The subtitles are bright and clear and easy to read. A word of warning, however. My prime Blu-ray player is the Cambridge Audio 650 BD which is an All Region Player. In my playback of this title it refused to convey all the subtitles. For about 20 minutes I forged on bravely, prepared to consider the lack of subtitles as a directorial intention, until I realised something was genuinely amiss. Eventually I ran the disc through a PlayStation 3 which had no difficulties conveying the subtitles accurately.
There are two soundtracks for the film (both lossless LPCM).
There is a 5.1 track running at 4608KB/S and a 2.0 track running at 1536KB/S.
The tracks are predominantly in French with some English scenes.
Both soundtracks are effective at carrying the dialogue for this film. The actors appear to be in audio sync.
The higher bit rate track has more punch but otherwise both are acceptable.
The stereo separation is quite effective at times. In the opening minutes, when the gendarmerie bang on the Starczynski's door it sounded to all the world as if there was someone outside my home theatre room!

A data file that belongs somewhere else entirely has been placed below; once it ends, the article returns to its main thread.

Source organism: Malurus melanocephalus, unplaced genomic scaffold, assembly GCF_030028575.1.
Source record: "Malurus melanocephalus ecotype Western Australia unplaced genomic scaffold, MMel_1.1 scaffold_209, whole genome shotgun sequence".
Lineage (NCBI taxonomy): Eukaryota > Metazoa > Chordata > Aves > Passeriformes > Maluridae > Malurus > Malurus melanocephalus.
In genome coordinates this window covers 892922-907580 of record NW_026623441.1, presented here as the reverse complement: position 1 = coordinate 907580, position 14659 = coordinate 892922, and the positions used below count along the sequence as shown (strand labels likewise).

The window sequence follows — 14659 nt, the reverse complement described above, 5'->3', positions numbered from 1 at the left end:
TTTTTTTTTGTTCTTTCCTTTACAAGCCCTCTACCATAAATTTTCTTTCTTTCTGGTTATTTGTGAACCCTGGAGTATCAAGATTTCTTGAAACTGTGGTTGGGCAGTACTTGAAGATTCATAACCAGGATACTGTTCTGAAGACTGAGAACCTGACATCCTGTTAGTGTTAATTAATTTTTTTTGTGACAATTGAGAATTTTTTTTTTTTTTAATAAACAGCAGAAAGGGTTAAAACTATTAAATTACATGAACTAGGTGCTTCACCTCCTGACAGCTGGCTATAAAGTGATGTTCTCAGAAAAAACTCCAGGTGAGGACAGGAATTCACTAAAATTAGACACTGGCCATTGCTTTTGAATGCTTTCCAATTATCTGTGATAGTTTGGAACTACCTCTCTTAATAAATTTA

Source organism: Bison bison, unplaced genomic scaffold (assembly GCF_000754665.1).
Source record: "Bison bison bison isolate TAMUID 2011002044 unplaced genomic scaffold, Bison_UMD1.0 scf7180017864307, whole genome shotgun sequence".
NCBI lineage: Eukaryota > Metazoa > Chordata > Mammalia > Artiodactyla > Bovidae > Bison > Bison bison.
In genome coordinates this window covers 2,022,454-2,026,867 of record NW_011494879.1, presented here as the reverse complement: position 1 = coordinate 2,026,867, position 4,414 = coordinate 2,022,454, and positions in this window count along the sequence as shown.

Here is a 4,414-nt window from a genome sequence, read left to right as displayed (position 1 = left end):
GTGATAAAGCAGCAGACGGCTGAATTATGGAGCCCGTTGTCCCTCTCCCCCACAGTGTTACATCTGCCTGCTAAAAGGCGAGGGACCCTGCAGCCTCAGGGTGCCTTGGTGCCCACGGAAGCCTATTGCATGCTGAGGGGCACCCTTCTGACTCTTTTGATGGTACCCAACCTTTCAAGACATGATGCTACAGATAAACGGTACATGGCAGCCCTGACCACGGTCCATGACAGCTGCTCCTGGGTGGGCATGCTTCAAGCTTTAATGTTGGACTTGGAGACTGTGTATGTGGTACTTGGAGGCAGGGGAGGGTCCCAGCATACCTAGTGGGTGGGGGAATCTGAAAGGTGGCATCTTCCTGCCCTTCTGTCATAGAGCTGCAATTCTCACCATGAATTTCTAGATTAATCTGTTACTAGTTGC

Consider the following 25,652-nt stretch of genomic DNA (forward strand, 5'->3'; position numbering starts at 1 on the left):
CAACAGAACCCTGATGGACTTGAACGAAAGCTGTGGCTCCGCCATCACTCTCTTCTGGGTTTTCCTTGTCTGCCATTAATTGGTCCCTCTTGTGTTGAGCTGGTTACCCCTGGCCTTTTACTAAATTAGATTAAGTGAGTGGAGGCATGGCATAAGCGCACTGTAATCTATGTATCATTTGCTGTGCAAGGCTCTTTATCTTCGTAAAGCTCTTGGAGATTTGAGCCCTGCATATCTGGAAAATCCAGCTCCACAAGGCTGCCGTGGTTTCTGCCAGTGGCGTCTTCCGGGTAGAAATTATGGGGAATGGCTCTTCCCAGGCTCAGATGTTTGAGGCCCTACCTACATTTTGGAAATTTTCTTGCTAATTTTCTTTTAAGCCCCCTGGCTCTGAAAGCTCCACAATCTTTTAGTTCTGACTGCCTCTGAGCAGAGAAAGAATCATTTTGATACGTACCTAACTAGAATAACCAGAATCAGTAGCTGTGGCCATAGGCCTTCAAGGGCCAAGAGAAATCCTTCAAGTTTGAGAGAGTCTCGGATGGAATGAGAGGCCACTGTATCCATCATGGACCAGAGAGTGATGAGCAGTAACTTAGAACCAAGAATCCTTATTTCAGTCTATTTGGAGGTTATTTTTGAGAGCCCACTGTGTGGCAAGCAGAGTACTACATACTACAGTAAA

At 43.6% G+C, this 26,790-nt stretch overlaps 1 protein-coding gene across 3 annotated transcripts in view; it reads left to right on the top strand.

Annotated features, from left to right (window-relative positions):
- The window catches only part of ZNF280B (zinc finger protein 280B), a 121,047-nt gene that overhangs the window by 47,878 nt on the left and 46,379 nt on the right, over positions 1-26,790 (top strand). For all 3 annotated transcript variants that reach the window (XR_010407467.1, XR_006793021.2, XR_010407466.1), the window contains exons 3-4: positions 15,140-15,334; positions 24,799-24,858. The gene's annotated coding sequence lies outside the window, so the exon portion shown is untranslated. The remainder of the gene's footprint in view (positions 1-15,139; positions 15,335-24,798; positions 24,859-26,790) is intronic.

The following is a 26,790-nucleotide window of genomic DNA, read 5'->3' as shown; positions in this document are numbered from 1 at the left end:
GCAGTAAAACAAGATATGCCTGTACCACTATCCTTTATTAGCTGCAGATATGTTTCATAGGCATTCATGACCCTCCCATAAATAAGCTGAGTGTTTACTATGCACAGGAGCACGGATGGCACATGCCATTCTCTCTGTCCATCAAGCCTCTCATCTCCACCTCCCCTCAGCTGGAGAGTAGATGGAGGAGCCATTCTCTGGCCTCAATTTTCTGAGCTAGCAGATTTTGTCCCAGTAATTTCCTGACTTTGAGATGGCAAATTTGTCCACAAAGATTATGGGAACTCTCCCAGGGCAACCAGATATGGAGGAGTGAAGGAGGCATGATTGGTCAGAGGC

The surround is used to convey ambience, particularly in the velodrome scenes, when noise is coming from everywhere in order to give the impression of chaos. The sub-woofer is used sparingly for effect.
|Surround Channel Use|
The Making of feature is in fact a series of small features dealing with different aspects of the production. It is oceans away from a studio puff piece. Not only are there extensive discussions with the director and original novelist, but there is extensive behind-the-scenes footage of the filming process. A featurette on the young actress shows her hard at work at preparing and performing her role.
Equally interesting are a couple of featurettes regarding the production department and the catering section. It has been a long time, if ever, since I have seen the caterers interviewed about their work process!